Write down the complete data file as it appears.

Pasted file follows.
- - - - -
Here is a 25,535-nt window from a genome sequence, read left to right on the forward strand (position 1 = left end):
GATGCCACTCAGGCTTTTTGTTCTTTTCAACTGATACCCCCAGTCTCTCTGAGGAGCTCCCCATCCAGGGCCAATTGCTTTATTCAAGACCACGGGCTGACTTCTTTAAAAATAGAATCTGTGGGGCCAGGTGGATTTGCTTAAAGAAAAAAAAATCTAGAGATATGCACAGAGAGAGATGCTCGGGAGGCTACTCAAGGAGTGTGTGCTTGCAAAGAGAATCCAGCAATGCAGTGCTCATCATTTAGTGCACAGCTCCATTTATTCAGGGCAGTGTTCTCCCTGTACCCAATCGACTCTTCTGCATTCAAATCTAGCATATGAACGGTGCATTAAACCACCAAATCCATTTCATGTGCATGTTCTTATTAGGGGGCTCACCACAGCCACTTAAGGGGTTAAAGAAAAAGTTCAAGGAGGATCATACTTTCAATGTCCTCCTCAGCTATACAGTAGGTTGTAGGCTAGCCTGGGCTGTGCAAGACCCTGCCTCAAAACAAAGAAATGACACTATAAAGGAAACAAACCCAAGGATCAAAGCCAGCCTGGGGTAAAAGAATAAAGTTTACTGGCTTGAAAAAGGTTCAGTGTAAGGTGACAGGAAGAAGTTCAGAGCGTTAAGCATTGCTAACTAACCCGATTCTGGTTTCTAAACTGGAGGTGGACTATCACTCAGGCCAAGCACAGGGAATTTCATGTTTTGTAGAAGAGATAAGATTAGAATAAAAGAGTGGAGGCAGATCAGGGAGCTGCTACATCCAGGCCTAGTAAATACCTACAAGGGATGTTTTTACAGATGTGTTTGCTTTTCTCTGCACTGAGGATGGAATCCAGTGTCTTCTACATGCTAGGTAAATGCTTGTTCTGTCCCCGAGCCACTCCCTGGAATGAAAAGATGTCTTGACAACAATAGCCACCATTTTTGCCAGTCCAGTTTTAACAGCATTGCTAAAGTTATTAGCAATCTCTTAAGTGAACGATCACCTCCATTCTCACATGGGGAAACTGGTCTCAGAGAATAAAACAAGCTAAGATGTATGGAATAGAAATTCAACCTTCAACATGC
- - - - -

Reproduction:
Here is a 25,535-nt window from a genome sequence, read left to right on the forward strand (position 1 = left end):
GATGCCACTCAGGCTTTTTGTTCTTTTCAACTGATACCCCCAGTCTCTCTGAGGAGCTCCCCATCCAGGGCCAATTGCTTTATTCAAGACCACGGGCTGACTTCTTTAAAAATAGAATCTGTGGGGCCAGGTGGATTTGCTTAAAGAAAAAAAAATCTAGAGATATGCACAGAGAGAGATGCTCGGGAGGCTACTCAAGGAGTGTGTGCTTGCAAAGAGAATCCAGCAATGCAGTGCTCATCATTTAGTGCACAGCTCCATTTATTCAGGGCAGTGTTCTCCCTGTACCCAATCGACTCTTCTGCATTCAAATCTAGCATATGAACGGTGCATTAAACCACCAAATCCATTTCATGTGCATGTTCTTATTAGGGGGCTCACCACAGCCACTTAAGGGGTTAAAGAAAAAGTTCAAGGAGGATCATACTTTCAATGTCCTCCTCAGCTATACAGTAGGTTGTAGGCTAGCCTGGGCTGTGCAAGACCCTGCCTCAAAACAAAGAAATGACACTATAAAGGAAACAAACCCAAGGATCAAAGCCAGCCTGGGGTAAAAGAATAAAGTTTACTGGCTTGAAAAAGGTTCAGTGTAAGGTGACAGGAAGAAGTTCAGAGCGTTAAGCATTGCTAACTAACCCGATTCTGGTTTCTAAACTGGAGGTGGACTATCACTCAGGCCAAGCACAGGGAATTTCATGTTTTGTAGAAGAGATAAGATTAGAATAAAAGAGTGGAGGCAGATCAGGGAGCTGCTACATCCAGGCCTAGTAAATACCTACAAGGGATGTTTTTACAGATGTGTTTGCTTTTCTCTGCACTGAGGATGGAATCCAGTGTCTTCTACATGCTAGGTAAATGCTTGTTCTGTCCCCGAGCCACTCCCTGGAATGAAAAGATGTCTTGACAACAATAGCCACCATTTTTGCCAGTCCAGTTTTAACAGCATTGCTAAAGTTATTAGCAATCTCTTAAGTGAACGATCACCTCCATTCTCACATGGGGAAACTGGTCTCAGAGAATAAAACAAGCTAAGATGTATGGAATAGAAATTCAACCTTCAACATGC